Thankfully, the Universal Championship match was all that it was hyped up to be. On Friday, I wrote, “It promises to be a wild brawl the likes of which we have not seen in awhile.” Well...Boom! It generated a “big fight” feel and wasted little time in bringing the thunder. The foursome crafted utter friekin' chaos, more or less, and the result was a sweeping, harder-hitting version of the comic book-come-to-life-type matches that Braun Strowman and Roman Reigns had earlier in the year. Brock Lesnar being stretchered out only to return minutes later provided the kind of psychologically-stimulating aspect that should make the 4-Way more than just a fun ride on the initial viewing and help it become far more rewatchable to those of us who care about how well matches hold up on replays; the same could be said for the general format, which told the story of four warriors trying first to destroy each other and then concerning themselves with victory in the aftermath of the carnage. It really was fantastic (**** ½), plus it really was nice to see Summerslam end without a total crap finish and for the best match to be the last match on a Big 4 PPV.

Everyone shined in their own way in that main-event. Lesnar has not had a match that good in two years; Samoa Joe could remain in the mix after a solidly unspectacular showing in which he avoided taking the pin; and Reigns being the one to be counted down, one-two-three, was a fascinating booking choice that should make for some interesting TV (if you are paying attention at home, the last time that Reigns won a match on PPV was WrestleMania); Strowman's performance was epic and he was the star of the match. If Strowman vs. Lesnar is not the WrestleMania plan, then McMahon is just ridiculously out of touch with what the fans want to see. Maybe they wind up pushing for that sooner than next April, but it would be foolish not to put their eventual clash on the grandest stage for maximum effect.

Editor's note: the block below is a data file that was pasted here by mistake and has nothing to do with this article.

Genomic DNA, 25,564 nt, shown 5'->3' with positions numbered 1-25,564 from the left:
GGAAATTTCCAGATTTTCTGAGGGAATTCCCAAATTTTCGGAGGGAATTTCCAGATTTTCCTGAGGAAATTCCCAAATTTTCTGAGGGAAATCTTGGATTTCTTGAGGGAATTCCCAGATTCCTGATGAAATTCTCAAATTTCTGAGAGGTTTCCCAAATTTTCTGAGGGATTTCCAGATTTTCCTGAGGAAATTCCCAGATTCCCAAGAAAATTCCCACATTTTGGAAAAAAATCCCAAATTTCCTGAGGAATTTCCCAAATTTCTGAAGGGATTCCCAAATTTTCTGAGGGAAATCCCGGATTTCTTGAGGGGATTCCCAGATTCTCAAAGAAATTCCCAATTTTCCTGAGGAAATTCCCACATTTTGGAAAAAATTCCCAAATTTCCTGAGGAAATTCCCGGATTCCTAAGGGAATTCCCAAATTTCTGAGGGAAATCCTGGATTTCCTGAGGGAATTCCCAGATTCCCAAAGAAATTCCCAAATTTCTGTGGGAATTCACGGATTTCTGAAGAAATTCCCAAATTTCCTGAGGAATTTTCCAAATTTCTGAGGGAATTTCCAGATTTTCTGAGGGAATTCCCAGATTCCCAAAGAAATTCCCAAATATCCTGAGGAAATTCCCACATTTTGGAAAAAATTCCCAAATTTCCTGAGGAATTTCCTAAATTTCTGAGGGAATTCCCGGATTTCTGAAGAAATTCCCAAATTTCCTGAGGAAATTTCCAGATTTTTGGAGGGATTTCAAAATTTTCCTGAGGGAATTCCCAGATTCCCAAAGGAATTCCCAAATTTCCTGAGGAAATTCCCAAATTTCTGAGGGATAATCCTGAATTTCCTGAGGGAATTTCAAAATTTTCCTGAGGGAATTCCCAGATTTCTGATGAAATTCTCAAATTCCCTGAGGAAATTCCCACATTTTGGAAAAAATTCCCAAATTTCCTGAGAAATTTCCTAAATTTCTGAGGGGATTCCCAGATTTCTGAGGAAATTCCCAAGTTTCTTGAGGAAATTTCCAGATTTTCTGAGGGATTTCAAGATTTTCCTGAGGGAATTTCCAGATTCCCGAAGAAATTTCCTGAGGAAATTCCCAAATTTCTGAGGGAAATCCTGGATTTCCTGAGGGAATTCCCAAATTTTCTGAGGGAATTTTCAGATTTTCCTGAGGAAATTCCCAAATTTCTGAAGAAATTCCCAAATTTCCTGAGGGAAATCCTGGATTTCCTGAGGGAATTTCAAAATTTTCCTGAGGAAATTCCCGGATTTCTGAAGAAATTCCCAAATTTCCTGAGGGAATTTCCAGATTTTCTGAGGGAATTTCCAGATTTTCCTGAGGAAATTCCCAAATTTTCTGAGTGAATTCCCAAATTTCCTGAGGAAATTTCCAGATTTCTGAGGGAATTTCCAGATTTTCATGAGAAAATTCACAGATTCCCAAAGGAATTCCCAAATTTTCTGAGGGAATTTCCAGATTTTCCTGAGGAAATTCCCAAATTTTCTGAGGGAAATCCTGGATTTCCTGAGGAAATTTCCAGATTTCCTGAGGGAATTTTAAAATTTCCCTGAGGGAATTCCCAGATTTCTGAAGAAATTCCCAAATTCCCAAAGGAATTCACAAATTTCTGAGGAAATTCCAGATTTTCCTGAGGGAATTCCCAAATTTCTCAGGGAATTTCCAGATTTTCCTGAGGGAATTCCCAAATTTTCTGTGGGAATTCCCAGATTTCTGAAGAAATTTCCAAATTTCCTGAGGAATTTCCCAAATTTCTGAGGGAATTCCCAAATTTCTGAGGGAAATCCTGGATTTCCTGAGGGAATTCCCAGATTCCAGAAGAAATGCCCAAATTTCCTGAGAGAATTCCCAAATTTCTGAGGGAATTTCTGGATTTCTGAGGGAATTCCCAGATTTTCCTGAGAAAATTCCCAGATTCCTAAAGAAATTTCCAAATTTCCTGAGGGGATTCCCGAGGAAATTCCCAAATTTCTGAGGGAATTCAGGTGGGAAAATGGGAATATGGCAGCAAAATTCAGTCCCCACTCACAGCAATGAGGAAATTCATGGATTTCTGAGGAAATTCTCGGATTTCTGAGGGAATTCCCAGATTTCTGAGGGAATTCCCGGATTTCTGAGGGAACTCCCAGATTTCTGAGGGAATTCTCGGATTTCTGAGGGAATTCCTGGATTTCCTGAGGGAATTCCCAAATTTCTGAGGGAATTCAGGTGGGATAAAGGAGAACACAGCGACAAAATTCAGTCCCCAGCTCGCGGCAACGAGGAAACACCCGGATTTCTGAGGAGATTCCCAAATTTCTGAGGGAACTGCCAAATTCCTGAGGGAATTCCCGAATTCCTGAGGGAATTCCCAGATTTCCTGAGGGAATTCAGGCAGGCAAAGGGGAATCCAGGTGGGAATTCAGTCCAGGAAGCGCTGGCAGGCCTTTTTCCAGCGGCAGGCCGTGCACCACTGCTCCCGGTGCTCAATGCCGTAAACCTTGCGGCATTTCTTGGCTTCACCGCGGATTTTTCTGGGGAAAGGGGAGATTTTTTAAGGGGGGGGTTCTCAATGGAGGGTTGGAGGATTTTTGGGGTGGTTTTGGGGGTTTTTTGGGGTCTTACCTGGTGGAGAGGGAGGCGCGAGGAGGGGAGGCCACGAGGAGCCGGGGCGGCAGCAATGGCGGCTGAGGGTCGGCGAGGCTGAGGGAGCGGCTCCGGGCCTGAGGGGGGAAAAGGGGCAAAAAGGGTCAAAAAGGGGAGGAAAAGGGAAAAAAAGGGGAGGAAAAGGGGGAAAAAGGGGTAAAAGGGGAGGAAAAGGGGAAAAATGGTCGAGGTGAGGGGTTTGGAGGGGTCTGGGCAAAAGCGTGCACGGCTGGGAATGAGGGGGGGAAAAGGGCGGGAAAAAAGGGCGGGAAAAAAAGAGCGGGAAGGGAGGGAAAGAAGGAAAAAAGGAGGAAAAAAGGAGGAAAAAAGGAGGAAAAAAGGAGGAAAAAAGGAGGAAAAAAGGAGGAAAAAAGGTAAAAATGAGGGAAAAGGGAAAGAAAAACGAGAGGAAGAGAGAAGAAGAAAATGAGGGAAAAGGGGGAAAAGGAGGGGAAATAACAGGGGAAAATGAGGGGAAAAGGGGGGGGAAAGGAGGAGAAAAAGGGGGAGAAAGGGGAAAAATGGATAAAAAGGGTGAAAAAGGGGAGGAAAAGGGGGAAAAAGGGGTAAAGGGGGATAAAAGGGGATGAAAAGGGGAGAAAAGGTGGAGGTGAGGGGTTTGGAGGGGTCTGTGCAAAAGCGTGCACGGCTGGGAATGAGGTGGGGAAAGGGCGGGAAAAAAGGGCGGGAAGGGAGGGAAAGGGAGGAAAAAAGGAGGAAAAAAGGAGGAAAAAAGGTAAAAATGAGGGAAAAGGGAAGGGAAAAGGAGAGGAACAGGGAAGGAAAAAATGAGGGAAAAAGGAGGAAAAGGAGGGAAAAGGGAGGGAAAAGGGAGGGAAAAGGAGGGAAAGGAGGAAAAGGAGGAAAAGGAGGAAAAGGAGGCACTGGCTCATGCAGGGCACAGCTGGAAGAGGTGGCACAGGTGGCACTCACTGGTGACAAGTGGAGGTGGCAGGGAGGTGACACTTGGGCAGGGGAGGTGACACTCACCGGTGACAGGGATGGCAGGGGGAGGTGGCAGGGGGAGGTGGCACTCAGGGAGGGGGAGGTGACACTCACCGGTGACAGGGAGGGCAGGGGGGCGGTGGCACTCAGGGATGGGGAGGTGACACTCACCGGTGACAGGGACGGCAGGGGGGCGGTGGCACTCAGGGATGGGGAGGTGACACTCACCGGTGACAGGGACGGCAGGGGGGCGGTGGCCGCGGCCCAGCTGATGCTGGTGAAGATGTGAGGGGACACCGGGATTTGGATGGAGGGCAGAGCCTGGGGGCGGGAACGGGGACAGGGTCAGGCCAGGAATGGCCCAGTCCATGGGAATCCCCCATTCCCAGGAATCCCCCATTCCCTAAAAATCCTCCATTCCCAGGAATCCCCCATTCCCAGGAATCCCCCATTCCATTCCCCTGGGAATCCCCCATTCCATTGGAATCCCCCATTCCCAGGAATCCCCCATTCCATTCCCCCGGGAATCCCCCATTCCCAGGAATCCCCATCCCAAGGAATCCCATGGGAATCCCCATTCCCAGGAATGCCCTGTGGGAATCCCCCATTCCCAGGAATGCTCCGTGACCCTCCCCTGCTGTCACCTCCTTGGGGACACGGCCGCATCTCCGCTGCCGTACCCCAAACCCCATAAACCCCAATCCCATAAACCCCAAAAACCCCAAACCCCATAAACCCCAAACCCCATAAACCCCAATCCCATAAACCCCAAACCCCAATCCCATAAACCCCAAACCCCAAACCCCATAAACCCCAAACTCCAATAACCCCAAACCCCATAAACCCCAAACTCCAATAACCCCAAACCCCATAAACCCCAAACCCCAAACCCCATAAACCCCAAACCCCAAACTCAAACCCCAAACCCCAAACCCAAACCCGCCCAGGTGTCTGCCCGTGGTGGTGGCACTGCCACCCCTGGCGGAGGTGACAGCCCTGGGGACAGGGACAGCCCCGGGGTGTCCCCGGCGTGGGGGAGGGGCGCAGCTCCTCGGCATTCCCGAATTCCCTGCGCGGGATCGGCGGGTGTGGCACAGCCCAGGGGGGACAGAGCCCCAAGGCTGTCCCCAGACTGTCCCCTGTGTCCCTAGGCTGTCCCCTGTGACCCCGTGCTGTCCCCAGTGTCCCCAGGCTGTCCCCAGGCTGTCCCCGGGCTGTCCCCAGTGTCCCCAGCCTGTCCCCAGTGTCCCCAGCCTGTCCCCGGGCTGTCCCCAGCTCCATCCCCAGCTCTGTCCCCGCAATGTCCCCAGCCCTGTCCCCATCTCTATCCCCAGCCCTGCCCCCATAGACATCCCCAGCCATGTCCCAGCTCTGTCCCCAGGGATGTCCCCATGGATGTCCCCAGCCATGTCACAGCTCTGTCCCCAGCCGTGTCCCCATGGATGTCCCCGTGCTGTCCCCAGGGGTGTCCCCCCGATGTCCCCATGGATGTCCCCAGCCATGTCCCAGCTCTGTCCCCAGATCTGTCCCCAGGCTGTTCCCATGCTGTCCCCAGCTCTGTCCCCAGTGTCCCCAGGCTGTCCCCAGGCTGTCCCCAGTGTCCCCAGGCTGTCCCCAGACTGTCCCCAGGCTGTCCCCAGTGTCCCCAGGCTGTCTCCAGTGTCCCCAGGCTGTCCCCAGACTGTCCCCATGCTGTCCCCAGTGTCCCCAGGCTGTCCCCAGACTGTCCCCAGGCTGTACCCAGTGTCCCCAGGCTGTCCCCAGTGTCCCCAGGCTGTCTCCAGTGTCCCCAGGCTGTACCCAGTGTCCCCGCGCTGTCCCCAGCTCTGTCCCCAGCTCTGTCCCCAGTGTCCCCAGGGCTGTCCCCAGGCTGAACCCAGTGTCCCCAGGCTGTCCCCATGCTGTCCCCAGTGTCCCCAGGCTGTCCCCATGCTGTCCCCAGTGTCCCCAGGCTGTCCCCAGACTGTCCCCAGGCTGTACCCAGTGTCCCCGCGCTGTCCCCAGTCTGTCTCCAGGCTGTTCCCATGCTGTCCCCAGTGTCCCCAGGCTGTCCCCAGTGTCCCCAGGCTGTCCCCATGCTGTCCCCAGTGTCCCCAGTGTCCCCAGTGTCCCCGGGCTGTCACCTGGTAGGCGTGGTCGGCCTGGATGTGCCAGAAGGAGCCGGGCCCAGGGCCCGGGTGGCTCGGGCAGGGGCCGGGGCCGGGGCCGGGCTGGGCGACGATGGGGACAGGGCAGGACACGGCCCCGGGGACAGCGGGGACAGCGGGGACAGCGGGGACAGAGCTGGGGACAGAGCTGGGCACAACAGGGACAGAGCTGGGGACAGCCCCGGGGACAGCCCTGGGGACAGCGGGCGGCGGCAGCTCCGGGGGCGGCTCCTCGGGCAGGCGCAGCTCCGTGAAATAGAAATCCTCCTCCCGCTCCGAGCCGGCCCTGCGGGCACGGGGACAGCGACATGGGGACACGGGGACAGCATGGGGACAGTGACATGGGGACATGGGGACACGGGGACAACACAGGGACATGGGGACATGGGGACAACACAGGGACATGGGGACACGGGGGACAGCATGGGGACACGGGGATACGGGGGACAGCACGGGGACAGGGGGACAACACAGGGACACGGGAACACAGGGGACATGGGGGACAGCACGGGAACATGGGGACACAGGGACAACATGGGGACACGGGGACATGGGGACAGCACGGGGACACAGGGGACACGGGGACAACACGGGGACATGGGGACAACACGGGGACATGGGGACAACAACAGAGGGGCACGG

All in all, Summerslam was a show that peaked at the end and got better for the most part as it went along. From the Banks-Bliss match onward, it was actually quite a good event. Yes, Jinder is still champion and, yes, the first hour would have been much better if the Cruiserweight and SD Tag Title matches had subbed in from the pre-show, but three matches were good, two others were borderline great, and the main-event was a Match of the Year candidate. The glass is half full and Summerslam 2017 was enjoyable.